Unfortunately, he and O'Neal never got off to a good start in Los Angeles, where Winter played a major role in organizing coach Phil Jackson and the triangle offense the Lakers used to win three straight championships.
Winter tried to correct O'Neal on certain facets of the game, but the supersensitive center always seemed to recoil from those efforts.
The serious breech between the assistant coach and Shaq didn't come until the 2004 season when O'Neal out of nowhere told Winter to "shut the f*** up" during a team film session.
A stunned Winter said that never in lengthy coaching career had a player been so extremely disrespectful. In fact, Winter has long been known for earning the respect and allegiance of an array of players, from the most difficult (Dennis Rodman) to the most hard-headed (Kobe Bryant).
O'Neal's behavior in the 2004 incident is noteworthy for several reasons. First, O'Neal always describes himself as someone who respects his elders. That's pretty much a self-promoting crock.
Second, Phil Jackson wrote a supposed "inside" book on the season, which was really a document aimed at cementing Jackson's political position with the team. Strange that Jackson devoted so much ink to his allegation that Kobe Bryant was "uncoachable," yet somehow he managed to avoid telling his readers the details of the major incident involving O'Neal. Yes, Jackson discussed the incident in "The Last Season," but you have to wonder about his emphasizing far and wide that Bryant was "uncoachable" while giving Shaq a veritable free pass on the issue.
Winter said Jackson did visit with his center about apologizing for his shocking behavior. And the next day at practice, O'Neal dutifully gave Winter a half-hearted hug and apology.
It's a shame Jackson didn't attempt to present a fair and balanced picture of the team when he wrote his book.
Winter has enjoyed affiliations with some of the game's greatest stars. Others, he has admired from afar. His choices created some interest in a recent post when I pointed out that Tex had included Miami Heat guard Dwyane Wade.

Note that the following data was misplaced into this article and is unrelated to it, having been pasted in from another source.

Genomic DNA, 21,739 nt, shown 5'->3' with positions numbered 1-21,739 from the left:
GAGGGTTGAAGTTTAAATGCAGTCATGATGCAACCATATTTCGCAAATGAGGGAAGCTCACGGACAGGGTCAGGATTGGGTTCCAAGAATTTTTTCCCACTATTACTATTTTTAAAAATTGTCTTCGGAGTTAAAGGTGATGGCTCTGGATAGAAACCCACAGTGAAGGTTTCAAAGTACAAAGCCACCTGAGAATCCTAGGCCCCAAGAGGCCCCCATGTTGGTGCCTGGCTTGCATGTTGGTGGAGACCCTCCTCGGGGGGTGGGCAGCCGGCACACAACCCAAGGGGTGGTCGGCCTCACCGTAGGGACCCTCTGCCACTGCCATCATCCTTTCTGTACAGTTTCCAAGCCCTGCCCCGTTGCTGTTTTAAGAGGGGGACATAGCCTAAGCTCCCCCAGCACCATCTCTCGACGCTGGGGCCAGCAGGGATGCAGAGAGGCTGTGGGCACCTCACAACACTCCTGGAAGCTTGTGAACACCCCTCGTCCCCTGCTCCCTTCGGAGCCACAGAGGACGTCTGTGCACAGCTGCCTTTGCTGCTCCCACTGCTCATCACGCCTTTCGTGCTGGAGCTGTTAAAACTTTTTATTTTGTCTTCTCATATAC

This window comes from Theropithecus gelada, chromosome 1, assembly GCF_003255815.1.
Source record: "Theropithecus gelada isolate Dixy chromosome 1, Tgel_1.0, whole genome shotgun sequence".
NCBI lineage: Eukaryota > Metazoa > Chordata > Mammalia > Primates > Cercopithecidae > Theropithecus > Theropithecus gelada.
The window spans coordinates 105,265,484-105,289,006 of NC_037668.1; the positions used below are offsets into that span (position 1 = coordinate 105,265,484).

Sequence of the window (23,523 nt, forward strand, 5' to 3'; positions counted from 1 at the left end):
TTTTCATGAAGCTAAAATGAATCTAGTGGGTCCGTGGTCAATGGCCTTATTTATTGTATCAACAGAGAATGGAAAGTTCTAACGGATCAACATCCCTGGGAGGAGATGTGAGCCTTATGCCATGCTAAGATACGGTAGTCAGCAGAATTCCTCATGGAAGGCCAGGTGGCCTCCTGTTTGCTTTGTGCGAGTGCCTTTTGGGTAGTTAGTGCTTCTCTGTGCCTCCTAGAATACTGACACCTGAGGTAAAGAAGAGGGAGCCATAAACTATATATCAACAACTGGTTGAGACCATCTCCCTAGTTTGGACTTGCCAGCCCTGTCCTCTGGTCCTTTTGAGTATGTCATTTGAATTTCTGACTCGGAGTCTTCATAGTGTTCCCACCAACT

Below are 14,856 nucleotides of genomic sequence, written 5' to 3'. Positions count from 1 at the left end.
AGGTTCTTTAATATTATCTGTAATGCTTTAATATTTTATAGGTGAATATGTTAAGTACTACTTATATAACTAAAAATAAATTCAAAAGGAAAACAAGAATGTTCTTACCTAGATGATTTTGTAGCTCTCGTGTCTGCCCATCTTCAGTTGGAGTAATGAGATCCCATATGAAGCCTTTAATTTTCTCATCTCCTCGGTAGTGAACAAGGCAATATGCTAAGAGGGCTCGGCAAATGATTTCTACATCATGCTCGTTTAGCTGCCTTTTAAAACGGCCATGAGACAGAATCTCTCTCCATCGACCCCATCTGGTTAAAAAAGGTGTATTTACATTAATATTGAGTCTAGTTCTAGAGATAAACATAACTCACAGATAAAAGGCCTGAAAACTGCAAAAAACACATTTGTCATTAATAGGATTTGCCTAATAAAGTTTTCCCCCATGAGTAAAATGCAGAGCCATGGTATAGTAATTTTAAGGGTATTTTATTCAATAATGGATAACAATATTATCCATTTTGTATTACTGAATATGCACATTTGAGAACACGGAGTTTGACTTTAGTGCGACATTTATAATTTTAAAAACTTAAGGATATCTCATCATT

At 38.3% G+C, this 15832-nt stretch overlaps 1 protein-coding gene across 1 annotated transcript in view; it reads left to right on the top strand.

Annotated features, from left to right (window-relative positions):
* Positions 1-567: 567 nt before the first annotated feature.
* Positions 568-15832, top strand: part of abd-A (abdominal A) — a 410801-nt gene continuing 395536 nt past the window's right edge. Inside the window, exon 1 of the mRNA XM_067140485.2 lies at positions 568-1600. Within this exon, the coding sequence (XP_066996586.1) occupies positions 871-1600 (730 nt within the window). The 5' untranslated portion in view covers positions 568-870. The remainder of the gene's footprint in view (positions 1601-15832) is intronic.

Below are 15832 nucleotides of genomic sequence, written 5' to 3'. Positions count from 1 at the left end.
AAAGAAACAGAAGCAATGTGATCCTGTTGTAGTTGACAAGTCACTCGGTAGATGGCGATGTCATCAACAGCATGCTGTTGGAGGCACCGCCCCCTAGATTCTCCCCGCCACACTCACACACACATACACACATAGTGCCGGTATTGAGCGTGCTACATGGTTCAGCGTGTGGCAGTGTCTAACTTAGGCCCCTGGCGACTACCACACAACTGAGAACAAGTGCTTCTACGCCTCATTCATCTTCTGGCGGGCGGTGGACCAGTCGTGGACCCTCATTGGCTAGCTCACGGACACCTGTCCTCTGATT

Winter said Wade was selected because of his amazing efficiency as a scorer.
"I love Dwyane Wade," Winter told me. "All-around, he's probably the best guard in the league. Individually, he's not as good as Kobe, as far as quickness and skills, etc. But I've never seen a player score the way he does, with such efficiency."
Winter went on to point out that players such as Wade and Bryant have a distinct advantage under the NBA's new rules interpretations that have officials whistling touch fouls on the perimeter.

Winter's criticism prompted me to write another article for LIndy's called "The Death of Defense?"

Here's the intro to that story, which involves a discussion of the new way officials are now calling the game.


It remains one of the enduring images of NBA lore—Joe Dumars guarding a determined young Michael Jordan in the 1990 Eastern Conference playoffs.
Dumars of the “Bad Boy” Detroit Pistons, the league’s two-time defending champs, looked like a gaucho corralling the ultimate toro, his feet moving furiously (maybe the best defensive slide in the history of the game), one forearm firmly barred into Jordan to keep contact, the other bent arm thrust into the air, giving Dumars his only hope of keeping his balance while trying to ride the Jordan whirlwind.
Jerry West watched the performance and remarked privately that most people considered Isiah Thomas the Pistons’ superstar, but West pointed out that it was Dumars who was the supreme talent.
Well, West said, both Thomas and Dumars could push the envelope offensively, “but Joe’s defense sets him apart.”
Just how good was that defense?
It left a supremely disappointed Jordan sobbing at the back of the team bus when the series was over (it’s also probably the only NBA defense ever to spawn a best-selling book: Sam Smith’s ‘The Jordan Rules’).
Indeed, it was a formative moment in pro basketball history because it brought Jordan the ultimate challenge and propelled him toward a greatness that fascinated a global audience. Whether they liked pro basketball or not, people felt compelled to watch “His Airness” grow up against the Pistons’ physical challenge.
“I think that ‘Jordan Rules’ defense, as much as anything else, played a part in the making of Michael Jordan,” said Tex Winter, who was an assistant coach for that Chicago team. The 1990 loss forced Jordan and the Bulls to find an answer to Detroit’s muscle.
“Those Jordan Rules were murder,” Winter explained. “The fact that we could win the next year even though they were playing that defense says everything about Jordan as a competitor. Any lesser player would have folded his tent.”
Jordan had to dig deeper to respond to the Pistons, and his effort pushed his Bulls to six championships over the next eight seasons.
The unfortunate footnote to this legacy is that under an interpretation of the rules adopted by the NBA last season, if Dumars were playing today he would not be allowed to guard Jordan so physically, or perhaps even guard him at all.
Today Dumars is the chief basketball executive of the team he once led as a player. He’s an honest man, which means he chooses his words carefully.
Asked in July if he could defend Jordan under today’s interpretation of the rules, Dumars first laughed, then offered a long pause before replying, “It would have been virtually impossible to defend Michael Jordan based on the way the game’s being called right now.”